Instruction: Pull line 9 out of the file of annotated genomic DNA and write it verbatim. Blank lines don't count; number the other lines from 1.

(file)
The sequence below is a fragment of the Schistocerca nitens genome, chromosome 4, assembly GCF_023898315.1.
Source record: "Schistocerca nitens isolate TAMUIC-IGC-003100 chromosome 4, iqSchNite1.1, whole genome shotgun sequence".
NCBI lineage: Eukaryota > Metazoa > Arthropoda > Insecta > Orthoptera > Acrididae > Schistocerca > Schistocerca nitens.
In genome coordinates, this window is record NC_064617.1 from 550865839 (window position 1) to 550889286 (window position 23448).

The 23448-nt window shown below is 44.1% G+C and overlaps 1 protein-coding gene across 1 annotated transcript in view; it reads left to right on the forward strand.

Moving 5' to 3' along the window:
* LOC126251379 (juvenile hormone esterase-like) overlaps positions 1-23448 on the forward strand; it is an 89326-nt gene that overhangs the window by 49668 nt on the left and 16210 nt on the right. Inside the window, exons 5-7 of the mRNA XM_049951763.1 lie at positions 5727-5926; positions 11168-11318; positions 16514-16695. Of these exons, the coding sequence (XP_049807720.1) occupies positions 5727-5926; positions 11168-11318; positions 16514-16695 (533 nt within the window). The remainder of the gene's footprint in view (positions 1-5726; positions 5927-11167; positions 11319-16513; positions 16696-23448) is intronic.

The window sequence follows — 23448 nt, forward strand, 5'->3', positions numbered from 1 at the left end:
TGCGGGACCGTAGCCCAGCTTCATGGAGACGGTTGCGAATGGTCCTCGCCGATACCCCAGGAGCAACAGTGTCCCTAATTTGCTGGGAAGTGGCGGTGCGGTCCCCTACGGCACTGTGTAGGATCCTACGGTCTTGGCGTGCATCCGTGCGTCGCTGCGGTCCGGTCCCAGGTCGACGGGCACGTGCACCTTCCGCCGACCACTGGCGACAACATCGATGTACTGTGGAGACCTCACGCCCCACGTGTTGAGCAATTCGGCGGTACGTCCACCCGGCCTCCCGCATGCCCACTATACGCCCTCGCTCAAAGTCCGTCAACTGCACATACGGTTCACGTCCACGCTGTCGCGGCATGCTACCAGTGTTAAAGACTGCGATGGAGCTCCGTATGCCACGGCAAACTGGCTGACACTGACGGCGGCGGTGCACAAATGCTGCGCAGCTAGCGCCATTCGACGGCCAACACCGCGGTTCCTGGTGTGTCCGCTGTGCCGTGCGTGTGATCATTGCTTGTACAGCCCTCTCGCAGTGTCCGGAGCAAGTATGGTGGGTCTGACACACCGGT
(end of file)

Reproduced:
TGCGGGACCGTAGCCCAGCTTCATGGAGACGGTTGCGAATGGTCCTCGCCGATACCCCAGGAGCAACAGTGTCCCTAATTTGCTGGGAAGTGGCGGTGCGGTCCCCTACGGCACTGTGTAGGATCCTACGGTCTTGGCGTGCATCCGTGCGTCGCTGCGGTCCGGTCCCAGGTCGACGGGCACGTGCACCTTCCGCCGACCACTGGCGACAACATCGATGTACTGTGGAGACCTCACGCCCCACGTGTTGAGCAATTCGGCGGTACGTCCACCCGGCCTCCCGCATGCCCACTATACGCCCTCGCTCAAAGTCCGTCAACTGCACATACGGTTCACGTCCACGCTGTCGCGGCATGCTACCAGTGTTAAAGACTGCGATGGAGCTCCGTATGCCACGGCAAACTGGCTGACACTGACGGCGGCGGTGCACAAATGCTGCGCAGCTAGCGCCATTCGACGGCCAACACCGCGGTTCCTGGTGTGTCCGCTGTGCCGTGCGTGTGATCATTGCTTGTACAGCCCTCTCGCAGTGTCCGGAGCAAGTATGGTGGGTCTGACACACCGGT